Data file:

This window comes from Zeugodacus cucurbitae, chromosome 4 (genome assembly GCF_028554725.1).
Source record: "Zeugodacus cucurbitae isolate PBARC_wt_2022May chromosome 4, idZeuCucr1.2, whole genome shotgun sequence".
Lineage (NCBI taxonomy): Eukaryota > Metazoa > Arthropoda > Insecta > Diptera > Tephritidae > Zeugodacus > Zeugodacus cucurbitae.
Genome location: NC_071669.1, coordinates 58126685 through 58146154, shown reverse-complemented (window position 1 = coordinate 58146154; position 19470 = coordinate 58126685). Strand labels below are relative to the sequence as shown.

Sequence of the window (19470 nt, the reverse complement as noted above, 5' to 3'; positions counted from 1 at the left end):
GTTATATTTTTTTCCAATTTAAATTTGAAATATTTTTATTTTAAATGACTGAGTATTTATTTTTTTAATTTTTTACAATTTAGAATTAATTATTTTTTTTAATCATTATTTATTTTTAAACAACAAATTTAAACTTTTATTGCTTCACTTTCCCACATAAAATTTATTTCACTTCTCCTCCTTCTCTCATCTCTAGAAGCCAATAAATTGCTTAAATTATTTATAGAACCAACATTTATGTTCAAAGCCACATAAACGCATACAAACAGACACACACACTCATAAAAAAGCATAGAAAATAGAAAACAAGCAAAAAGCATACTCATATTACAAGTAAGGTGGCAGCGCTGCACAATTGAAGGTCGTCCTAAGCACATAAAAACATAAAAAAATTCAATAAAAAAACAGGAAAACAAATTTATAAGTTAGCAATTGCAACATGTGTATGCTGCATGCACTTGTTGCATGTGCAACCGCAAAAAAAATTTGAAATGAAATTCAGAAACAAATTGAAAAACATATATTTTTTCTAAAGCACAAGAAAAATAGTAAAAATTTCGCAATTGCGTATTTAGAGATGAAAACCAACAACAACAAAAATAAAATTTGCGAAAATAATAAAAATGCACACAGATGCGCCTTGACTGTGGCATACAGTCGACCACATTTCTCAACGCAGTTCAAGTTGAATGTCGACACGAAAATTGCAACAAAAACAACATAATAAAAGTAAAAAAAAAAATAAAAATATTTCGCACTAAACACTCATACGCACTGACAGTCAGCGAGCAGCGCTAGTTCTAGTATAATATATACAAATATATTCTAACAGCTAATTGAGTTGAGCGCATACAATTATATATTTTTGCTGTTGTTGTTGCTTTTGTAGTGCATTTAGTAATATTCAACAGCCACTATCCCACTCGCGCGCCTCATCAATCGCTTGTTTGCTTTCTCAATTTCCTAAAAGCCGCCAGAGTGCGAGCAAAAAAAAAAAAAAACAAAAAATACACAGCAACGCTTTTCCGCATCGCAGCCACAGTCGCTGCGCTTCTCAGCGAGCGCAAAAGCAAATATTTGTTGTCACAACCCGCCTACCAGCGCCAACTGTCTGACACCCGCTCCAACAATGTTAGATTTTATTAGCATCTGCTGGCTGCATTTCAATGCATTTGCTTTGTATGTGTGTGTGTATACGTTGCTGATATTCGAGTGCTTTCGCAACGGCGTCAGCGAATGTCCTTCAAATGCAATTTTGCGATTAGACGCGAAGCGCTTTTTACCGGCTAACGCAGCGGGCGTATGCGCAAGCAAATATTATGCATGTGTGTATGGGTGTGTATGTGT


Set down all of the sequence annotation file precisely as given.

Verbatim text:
This window comes from Zeugodacus cucurbitae, chromosome 4 (genome assembly GCF_028554725.1).
Source record: "Zeugodacus cucurbitae isolate PBARC_wt_2022May chromosome 4, idZeuCucr1.2, whole genome shotgun sequence".
Lineage (NCBI taxonomy): Eukaryota > Metazoa > Arthropoda > Insecta > Diptera > Tephritidae > Zeugodacus > Zeugodacus cucurbitae.
Genome location: NC_071669.1, coordinates 58126685 through 58146154, shown reverse-complemented (window position 1 = coordinate 58146154; position 19470 = coordinate 58126685). Strand labels below are relative to the sequence as shown.

Sequence of the window (19470 nt, the reverse complement as noted above, 5' to 3'; positions counted from 1 at the left end):
GTTATATTTTTTTCCAATTTAAATTTGAAATATTTTTATTTTAAATGACTGAGTATTTATTTTTTTAATTTTTTACAATTTAGAATTAATTATTTTTTTTAATCATTATTTATTTTTAAACAACAAATTTAAACTTTTATTGCTTCACTTTCCCACATAAAATTTATTTCACTTCTCCTCCTTCTCTCATCTCTAGAAGCCAATAAATTGCTTAAATTATTTATAGAACCAACATTTATGTTCAAAGCCACATAAACGCATACAAACAGACACACACACTCATAAAAAAGCATAGAAAATAGAAAACAAGCAAAAAGCATACTCATATTACAAGTAAGGTGGCAGCGCTGCACAATTGAAGGTCGTCCTAAGCACATAAAAACATAAAAAAATTCAATAAAAAAACAGGAAAACAAATTTATAAGTTAGCAATTGCAACATGTGTATGCTGCATGCACTTGTTGCATGTGCAACCGCAAAAAAAATTTGAAATGAAATTCAGAAACAAATTGAAAAACATATATTTTTTCTAAAGCACAAGAAAAATAGTAAAAATTTCGCAATTGCGTATTTAGAGATGAAAACCAACAACAACAAAAATAAAATTTGCGAAAATAATAAAAATGCACACAGATGCGCCTTGACTGTGGCATACAGTCGACCACATTTCTCAACGCAGTTCAAGTTGAATGTCGACACGAAAATTGCAACAAAAACAACATAATAAAAGTAAAAAAAAAAATAAAAATATTTCGCACTAAACACTCATACGCACTGACAGTCAGCGAGCAGCGCTAGTTCTAGTATAATATATACAAATATATTCTAACAGCTAATTGAGTTGAGCGCATACAATTATATATTTTTGCTGTTGTTGTTGCTTTTGTAGTGCATTTAGTAATATTCAACAGCCACTATCCCACTCGCGCGCCTCATCAATCGCTTGTTTGCTTTCTCAATTTCCTAAAAGCCGCCAGAGTGCGAGCAAAAAAAAAAAAAAACAAAAAATACACAGCAACGCTTTTCCGCATCGCAGCCACAGTCGCTGCGCTTCTCAGCGAGCGCAAAAGCAAATATTTGTTGTCACAACCCGCCTACCAGCGCCAACTGTCTGACACCCGCTCCAACAATGTTAGATTTTATTAGCATCTGCTGGCTGCATTTCAATGCATTTGCTTTGTATGTGTGTGTGTATACGTTGCTGATATTCGAGTGCTTTCGCAACGGCGTCAGCGAATGTCCTTCAAATGCAATTTTGCGATTAGACGCGAAGCGCTTTTTACCGGCTAACGCAGCGGGCGTATGCGCAAGCAAATATTATGCATGTGTGTATGGGTGTGTATGTGT